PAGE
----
Where the public text class keyword is
CHARSET the public text
language code is replaced by a public text designating sequence.
This sequence of codes uniquely identifies the selected character set by using
techniques defined in ISO 2022. Each sequence starts with an Escape code (1/11,
hexadecimal 1B) followed by a number indicating the type of code set being
described. This number is further qualified by one or more numbers identifying
the required set of characters.
The types of code that can be indicated by the first code after the Escape code include:
Note: ESC 2/5 4/0 is a special sequence used to return to the basic G0 character set from a character set defined outside ISO 2022.
A typical use of a public text designating sequence to define a document's character set in an SGML declaration would be:
CHARSET DESCSET "ISO6937:1994//CHARSET Latin Alphabet//ESC 2/14 4/1"
The 96 character set required is that specified in the 1994 version of ISO/IEC standard 6937 which, in this instance, is being used as a G2 code set.
Where a publicly declared entity consists of entity declarations which
contain system-specific data (i.e. use the
SDATA option) the
associated formal public identifier can be further qualified by the addition of
a public text display version description. This description
identifies which types of device the entities will be recognized by.
A typical extended entry might take the form:
<!ENTITY % Ventura PUBLIC "-//The SGML Centre//ENTITIES Dingbats used in Ventura//EN//Ventura">
Note: When creating a formal public identifier it is important not to split the literal string immediately after one of the slashes (solidii) used to identify the start of a new component within the public identifier because the start of a new line in the delimited string will be treated as if a space had been entered, and spaces are not permitted immediately after a slash.
The way in which formal public systems are resolved into local system identifiers is system dependent. Software conforming to the rules laid down by the SGML Open consortium will use exchangeable SGML Open catalogs to record these mappings. If you receive a document without receiving a catalog with it you will need to create your own mapping between formal public identifiers and local files. If you receive a catalog with the files you will need to ensure that the filenames shown in the catalog are available at the specified location. If your versions of the referenced files are stored at other locations you will need to change the location shown in the catalog. If you do not have copies of any of the files listed in the catalog you will need to obtain them prior to parsing the document or DTD.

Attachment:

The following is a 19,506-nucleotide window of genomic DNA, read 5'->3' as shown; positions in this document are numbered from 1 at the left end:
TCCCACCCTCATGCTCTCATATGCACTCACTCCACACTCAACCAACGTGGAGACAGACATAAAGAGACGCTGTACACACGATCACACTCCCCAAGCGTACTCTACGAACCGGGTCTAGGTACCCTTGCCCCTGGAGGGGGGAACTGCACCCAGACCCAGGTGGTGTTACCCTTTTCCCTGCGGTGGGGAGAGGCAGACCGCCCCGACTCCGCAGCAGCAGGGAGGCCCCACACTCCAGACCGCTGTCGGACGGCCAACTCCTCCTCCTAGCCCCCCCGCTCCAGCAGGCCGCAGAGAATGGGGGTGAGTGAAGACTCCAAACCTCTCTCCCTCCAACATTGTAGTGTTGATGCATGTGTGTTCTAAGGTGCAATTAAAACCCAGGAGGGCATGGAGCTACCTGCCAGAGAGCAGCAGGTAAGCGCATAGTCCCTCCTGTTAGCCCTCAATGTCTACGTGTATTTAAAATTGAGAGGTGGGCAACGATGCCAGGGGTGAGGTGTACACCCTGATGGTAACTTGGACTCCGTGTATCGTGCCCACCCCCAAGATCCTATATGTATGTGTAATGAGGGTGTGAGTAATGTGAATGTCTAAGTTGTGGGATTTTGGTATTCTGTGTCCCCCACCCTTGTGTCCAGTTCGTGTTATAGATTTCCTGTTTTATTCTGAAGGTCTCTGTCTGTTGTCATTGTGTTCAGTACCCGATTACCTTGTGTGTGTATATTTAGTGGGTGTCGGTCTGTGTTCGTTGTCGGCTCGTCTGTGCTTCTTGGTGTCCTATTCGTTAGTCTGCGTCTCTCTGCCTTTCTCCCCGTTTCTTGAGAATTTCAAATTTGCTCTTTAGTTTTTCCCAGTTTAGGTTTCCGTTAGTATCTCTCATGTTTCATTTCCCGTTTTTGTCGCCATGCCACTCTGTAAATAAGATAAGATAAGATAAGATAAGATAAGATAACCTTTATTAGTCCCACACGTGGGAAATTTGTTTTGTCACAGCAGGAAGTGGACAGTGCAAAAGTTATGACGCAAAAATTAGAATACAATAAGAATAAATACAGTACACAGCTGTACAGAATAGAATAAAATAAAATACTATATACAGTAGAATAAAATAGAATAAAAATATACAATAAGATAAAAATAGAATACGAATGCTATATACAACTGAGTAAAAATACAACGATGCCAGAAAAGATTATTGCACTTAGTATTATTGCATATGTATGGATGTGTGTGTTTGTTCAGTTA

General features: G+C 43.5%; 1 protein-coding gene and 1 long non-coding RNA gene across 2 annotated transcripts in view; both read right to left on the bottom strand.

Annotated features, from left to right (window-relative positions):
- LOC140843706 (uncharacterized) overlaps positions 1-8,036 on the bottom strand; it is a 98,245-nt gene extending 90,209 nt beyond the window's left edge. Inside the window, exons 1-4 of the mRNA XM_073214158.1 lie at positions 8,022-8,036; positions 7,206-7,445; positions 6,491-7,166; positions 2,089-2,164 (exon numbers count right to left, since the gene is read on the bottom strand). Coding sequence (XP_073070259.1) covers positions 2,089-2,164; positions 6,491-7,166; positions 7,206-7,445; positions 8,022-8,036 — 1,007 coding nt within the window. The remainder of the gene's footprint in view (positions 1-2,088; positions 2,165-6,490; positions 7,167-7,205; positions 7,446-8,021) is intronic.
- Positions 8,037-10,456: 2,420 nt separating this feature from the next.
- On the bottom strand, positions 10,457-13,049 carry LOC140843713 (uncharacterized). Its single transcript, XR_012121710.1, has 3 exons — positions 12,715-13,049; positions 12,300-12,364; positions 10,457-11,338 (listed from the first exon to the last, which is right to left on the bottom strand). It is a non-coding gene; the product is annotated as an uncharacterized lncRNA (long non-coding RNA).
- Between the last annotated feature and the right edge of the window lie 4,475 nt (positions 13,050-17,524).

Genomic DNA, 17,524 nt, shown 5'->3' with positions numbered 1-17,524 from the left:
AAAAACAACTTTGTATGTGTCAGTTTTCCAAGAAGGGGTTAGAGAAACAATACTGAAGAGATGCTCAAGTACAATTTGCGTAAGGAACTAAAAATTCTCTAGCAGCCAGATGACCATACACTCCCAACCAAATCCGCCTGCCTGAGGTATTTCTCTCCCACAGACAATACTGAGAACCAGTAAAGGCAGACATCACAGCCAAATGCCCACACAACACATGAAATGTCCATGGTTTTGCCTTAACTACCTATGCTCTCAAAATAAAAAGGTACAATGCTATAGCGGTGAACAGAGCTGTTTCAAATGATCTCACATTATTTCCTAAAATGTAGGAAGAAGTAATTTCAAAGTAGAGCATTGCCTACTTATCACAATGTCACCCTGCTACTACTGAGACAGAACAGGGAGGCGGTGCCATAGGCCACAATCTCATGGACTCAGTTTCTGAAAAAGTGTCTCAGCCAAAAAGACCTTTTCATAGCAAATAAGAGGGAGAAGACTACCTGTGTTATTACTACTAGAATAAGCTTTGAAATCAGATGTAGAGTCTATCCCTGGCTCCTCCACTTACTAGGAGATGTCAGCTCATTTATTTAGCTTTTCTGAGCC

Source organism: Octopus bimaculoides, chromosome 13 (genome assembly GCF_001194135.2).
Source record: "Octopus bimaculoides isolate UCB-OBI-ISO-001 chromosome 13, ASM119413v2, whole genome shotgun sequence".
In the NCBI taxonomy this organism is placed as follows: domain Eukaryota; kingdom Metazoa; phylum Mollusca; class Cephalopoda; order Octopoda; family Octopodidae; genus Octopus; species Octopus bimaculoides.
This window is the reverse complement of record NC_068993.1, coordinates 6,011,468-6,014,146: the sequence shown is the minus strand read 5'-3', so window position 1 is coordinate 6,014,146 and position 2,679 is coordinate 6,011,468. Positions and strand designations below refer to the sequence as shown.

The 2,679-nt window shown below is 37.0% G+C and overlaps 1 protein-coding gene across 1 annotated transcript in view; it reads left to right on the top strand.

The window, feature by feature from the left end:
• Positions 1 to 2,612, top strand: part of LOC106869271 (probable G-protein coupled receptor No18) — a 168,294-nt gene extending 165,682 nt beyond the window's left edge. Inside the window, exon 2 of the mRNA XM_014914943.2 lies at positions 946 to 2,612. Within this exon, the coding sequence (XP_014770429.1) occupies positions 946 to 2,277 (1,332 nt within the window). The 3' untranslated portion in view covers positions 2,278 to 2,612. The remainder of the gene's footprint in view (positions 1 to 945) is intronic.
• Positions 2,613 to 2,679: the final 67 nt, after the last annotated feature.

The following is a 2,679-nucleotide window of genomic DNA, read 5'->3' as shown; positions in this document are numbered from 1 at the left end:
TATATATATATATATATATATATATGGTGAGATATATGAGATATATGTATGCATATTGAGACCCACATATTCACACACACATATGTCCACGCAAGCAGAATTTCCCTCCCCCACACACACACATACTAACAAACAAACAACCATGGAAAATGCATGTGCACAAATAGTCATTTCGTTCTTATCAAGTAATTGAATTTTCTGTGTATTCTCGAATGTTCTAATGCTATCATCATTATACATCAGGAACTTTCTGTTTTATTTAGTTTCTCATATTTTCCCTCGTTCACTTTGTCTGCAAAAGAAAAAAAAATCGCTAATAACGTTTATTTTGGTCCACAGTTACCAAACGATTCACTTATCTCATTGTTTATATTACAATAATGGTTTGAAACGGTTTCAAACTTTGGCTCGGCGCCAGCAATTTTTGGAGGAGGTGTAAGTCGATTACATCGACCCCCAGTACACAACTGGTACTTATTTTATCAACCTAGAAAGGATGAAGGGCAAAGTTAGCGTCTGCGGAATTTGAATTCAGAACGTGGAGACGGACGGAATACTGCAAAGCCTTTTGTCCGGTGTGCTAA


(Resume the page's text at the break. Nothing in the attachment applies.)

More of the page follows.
Keyboards can only provide keys for a limited range of characters. While many systems provide a menu option that can be used to select characters that are not directly available on the keyboard these menus do not always provide access to all the characters that are accessible on a printer. For characters that are not part of the SGML character set a mechanism is needed for referencing them that only requires the use of characters known to be in the character set.
Characters that cannot be entered by use of a dedicated keystroke can be
entered either as a reference to a previously declared system-specific (
entity or as a character reference, or by using a combination
of both techniques.
A character reference is a reference entered within the text that specifies
the required character either by entry of its
decimal value or by reference to the function name it has been allocated in the
currently defined concrete syntax (e.g.
A special character reference open (
delimiter is used to identify character references. In the reference concrete
CRO is defined as
&#, giving a typical
character reference the form
Character references can be used within the replacement text of an entity declaration. For example, the entity declaration:
<!ENTITY microns "µm">
could be defined to allow
µns; to be entered to
generate the characters µm.
Character references are often used when a markup character, such as a double quote, is required in the replacement text of an entity. For example, to define a piece of quoted text within an entity it could be declared as:
<!ENTITY OPOCE ""Office for Official Publications of the European Commission"">
Alternatively the entity could be defined within single quotes as:
<!ENTITY OPOCE '"Office for Official Publications of the European Commission"'>
If an apostrophe needs to be included in replacement text surrounded by
single quote delimiters it must be entered in the form of a character references
to the code whose decimal number is 39 (i.e.
Numeric character references are always treated as data (i.e. the character
they resolve to is not checked to see if it could be part of a markup
delimiter). Characters referenced via a function name, however, will be treated
as markup if entered at an appropriate point. For example,
will always be output as a carriage return, whereas
might be interpreted as the end of an entity reference if placed at the end of